If there’s one ingredient our test kitchen couldn’t function without, it’s garlic. Sure, it’s pungent and sharp-tasting when raw, but garlic mellows and sweetens when it’s cooked, providing a flavorful foundation for dozens of our favorite dishes. (Plus, this time of year garlic is especially useful just in case there's a rogue vampire on the loose...)
The way a clove of garlic is cut influences the flavor and texture of the finished dish. If you’re making a quick-cooking stovetop meal like a Chicken Stir Fry, you’ll want to mince the garlic into very small pieces – the smaller the mince, the faster it cooks, and that rich garlickly flavor gets evenly distributed across the rest of the ingredients. (One quick tip here is to use the side of your knife to carefully smash the garlic flat before you start chopping to make it easier to maneuver.)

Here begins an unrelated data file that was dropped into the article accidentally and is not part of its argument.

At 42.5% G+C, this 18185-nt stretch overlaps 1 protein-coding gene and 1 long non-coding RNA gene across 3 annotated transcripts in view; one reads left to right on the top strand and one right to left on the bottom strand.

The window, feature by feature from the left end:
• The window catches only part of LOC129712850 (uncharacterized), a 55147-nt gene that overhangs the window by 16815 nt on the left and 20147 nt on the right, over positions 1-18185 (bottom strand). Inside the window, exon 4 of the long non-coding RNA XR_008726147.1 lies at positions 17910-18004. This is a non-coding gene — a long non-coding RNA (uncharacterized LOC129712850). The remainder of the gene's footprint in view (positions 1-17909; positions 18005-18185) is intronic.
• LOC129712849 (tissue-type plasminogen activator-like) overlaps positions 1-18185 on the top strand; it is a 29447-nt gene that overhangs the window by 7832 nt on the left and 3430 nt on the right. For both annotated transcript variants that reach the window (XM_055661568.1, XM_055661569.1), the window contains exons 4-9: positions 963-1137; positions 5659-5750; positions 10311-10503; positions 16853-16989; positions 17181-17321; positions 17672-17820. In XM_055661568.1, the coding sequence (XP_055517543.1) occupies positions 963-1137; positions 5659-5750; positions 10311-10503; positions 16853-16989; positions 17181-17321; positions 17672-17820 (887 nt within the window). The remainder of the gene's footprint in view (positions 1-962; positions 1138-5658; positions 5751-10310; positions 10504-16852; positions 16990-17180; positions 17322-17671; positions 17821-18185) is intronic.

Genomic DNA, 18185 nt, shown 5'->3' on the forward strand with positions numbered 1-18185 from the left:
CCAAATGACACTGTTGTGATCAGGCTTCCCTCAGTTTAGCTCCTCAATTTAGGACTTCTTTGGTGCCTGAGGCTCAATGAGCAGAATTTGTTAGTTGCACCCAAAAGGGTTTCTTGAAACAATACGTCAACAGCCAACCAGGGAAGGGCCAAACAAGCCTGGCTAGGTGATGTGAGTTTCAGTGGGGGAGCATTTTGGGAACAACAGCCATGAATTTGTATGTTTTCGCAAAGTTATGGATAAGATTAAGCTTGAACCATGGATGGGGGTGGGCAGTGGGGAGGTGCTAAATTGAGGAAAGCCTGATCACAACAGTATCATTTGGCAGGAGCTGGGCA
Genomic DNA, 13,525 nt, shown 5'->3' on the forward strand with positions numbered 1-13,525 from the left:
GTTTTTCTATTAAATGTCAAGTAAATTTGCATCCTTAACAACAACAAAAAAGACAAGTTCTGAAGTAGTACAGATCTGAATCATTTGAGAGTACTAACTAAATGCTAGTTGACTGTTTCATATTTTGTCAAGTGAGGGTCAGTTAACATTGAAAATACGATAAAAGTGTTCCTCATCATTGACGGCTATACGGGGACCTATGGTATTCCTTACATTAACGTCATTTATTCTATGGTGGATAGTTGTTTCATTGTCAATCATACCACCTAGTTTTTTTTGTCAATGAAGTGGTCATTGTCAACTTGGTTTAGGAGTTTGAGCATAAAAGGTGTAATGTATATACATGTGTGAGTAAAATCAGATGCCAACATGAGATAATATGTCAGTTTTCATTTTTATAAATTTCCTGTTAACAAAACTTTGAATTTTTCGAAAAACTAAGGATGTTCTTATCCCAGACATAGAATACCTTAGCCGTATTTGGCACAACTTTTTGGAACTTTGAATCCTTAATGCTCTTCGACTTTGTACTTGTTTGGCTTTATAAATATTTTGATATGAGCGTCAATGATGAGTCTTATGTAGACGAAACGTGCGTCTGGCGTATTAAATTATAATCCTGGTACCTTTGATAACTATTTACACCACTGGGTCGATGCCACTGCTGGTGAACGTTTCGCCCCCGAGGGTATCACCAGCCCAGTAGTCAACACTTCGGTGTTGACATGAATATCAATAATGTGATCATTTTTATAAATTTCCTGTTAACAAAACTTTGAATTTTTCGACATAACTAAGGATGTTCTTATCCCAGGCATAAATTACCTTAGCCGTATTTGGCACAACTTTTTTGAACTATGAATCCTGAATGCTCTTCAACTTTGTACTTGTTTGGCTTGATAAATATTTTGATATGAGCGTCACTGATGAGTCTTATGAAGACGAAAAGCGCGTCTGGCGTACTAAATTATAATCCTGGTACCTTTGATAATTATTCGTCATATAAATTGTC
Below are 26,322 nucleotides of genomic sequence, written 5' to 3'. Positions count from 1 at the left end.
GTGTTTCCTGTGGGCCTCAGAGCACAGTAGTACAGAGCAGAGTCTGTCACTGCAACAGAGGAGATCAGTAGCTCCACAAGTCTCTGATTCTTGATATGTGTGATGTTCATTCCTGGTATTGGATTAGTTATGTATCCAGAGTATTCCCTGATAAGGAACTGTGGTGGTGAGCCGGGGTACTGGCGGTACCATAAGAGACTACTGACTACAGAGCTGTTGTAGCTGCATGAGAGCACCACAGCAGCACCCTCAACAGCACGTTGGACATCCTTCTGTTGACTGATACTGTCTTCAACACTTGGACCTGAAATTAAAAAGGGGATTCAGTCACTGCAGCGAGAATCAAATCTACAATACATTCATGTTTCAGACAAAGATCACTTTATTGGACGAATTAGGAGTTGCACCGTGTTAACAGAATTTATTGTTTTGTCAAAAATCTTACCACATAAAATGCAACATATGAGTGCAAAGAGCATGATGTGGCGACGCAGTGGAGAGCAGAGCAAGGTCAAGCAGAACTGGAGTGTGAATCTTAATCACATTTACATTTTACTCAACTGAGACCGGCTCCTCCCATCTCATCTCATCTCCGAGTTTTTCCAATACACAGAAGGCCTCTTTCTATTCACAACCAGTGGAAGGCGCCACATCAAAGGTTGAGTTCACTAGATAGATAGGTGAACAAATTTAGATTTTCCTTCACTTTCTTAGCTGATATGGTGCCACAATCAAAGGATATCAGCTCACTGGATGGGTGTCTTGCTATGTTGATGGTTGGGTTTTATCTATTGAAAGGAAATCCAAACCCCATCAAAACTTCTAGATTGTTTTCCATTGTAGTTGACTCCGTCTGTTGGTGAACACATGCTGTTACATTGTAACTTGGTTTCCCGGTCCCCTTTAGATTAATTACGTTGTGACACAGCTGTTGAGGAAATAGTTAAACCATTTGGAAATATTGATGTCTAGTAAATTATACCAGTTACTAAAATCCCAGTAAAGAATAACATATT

For a dish with heavier flavors, like James Beard’s Bucatini with Green Onions and Pancetta, you’ll slice the garlic into straight, even cuts that can stand up against the other strong flavors in the dish.
And sometimes, for a comforting, slow-cooked recipe like our 40 Cloves Garlic Chicken, you can even leave the garlic cloves whole and allow them to soften and sweeten while they cook, infusing the entire dish with a lovely aroma.